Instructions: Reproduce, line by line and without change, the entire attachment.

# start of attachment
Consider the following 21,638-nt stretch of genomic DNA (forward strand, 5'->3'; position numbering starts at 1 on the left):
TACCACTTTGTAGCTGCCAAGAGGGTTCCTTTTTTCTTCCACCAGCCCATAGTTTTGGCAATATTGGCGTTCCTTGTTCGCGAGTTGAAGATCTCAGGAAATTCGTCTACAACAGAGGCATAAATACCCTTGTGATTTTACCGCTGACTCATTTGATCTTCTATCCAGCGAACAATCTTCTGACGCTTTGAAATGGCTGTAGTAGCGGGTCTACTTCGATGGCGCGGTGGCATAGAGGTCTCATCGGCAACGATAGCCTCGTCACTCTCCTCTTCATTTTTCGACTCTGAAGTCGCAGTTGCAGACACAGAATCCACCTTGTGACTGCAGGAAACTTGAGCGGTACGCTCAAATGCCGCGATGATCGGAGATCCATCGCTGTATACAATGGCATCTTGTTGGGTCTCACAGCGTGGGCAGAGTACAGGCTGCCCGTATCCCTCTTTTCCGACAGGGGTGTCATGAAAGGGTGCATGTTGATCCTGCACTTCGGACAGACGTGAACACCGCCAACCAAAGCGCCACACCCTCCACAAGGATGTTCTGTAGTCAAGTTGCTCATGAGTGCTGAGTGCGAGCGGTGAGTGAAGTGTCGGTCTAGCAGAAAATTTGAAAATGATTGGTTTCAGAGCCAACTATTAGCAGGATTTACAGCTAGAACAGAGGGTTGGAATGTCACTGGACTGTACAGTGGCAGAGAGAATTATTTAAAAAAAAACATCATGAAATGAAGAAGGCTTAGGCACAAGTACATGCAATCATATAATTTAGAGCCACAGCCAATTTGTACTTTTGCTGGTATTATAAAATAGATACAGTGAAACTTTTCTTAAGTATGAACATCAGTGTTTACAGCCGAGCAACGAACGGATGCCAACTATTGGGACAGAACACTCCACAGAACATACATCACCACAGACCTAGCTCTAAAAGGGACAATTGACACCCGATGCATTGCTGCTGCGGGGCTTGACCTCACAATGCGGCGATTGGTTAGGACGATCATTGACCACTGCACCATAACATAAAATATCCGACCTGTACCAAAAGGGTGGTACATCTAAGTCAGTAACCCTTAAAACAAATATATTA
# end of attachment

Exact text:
Consider the following 21,638-nt stretch of genomic DNA (forward strand, 5'->3'; position numbering starts at 1 on the left):
TACCACTTTGTAGCTGCCAAGAGGGTTCCTTTTTTCTTCCACCAGCCCATAGTTTTGGCAATATTGGCGTTCCTTGTTCGCGAGTTGAAGATCTCAGGAAATTCGTCTACAACAGAGGCATAAATACCCTTGTGATTTTACCGCTGACTCATTTGATCTTCTATCCAGCGAACAATCTTCTGACGCTTTGAAATGGCTGTAGTAGCGGGTCTACTTCGATGGCGCGGTGGCATAGAGGTCTCATCGGCAACGATAGCCTCGTCACTCTCCTCTTCATTTTTCGACTCTGAAGTCGCAGTTGCAGACACAGAATCCACCTTGTGACTGCAGGAAACTTGAGCGGTACGCTCAAATGCCGCGATGATCGGAGATCCATCGCTGTATACAATGGCATCTTGTTGGGTCTCACAGCGTGGGCAGAGTACAGGCTGCCCGTATCCCTCTTTTCCGACAGGGGTGTCATGAAAGGGTGCATGTTGATCCTGCACTTCGGACAGACGTGAACACCGCCAACCAAAGCGCCACACCCTCCACAAGGATGTTCTGTAGTCAAGTTGCTCATGAGTGCTGAGTGCGAGCGGTGAGTGAAGTGTCGGTCTAGCAGAAAATTTGAAAATGATTGGTTTCAGAGCCAACTATTAGCAGGATTTACAGCTAGAACAGAGGGTTGGAATGTCACTGGACTGTACAGTGGCAGAGAGAATTATTTAAAAAAAAACATCATGAAATGAAGAAGGCTTAGGCACAAGTACATGCAATCATATAATTTAGAGCCACAGCCAATTTGTACTTTTGCTGGTATTATAAAATAGATACAGTGAAACTTTTCTTAAGTATGAACATCAGTGTTTACAGCCGAGCAACGAACGGATGCCAACTATTGGGACAGAACACTCCACAGAACATACATCACCACAGACCTAGCTCTAAAAGGGACAATTGACACCCGATGCATTGCTGCTGCGGGGCTTGACCTCACAATGCGGCGATTGGTTAGGACGATCATTGACCACTGCACCATAACATAAAATATCCGACCTGTACCAAAAGGGTGGTACATCTAAGTCAGTAACCCTTAAAACAAATATATTA